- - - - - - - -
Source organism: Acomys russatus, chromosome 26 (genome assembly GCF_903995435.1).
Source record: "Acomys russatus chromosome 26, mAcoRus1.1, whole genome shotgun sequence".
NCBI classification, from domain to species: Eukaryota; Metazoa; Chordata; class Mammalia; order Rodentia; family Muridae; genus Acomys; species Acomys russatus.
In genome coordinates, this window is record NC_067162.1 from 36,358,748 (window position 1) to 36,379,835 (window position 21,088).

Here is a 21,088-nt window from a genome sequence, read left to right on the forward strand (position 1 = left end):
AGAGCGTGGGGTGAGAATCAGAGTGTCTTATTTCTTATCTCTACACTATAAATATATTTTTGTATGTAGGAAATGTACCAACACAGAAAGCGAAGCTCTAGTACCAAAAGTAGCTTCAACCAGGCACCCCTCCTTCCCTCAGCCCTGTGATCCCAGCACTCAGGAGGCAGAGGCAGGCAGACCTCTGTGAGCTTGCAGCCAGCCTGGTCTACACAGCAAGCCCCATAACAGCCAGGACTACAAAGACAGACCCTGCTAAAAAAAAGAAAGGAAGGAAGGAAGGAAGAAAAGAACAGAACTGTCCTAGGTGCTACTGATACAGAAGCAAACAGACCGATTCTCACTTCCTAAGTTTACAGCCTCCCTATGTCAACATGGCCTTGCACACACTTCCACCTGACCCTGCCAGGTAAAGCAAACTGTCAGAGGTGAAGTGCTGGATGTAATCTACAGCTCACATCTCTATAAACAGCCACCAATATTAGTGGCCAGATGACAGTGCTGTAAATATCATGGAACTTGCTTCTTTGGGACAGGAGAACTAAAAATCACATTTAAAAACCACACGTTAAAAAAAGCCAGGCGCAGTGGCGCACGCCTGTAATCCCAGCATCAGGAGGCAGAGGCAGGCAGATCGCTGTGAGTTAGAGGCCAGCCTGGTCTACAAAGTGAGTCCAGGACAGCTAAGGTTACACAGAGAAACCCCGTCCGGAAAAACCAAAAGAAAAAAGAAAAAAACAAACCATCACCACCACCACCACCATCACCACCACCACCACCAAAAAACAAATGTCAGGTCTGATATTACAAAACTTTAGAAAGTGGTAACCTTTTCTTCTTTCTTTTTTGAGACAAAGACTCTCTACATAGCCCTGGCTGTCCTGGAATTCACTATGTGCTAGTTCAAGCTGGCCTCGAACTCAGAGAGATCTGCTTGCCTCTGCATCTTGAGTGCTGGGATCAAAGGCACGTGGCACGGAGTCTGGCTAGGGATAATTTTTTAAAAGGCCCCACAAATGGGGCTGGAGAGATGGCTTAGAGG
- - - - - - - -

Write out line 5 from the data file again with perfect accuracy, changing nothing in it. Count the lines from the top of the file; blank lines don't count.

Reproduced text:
Here is a 21,088-nt window from a genome sequence, read left to right on the forward strand (position 1 = left end):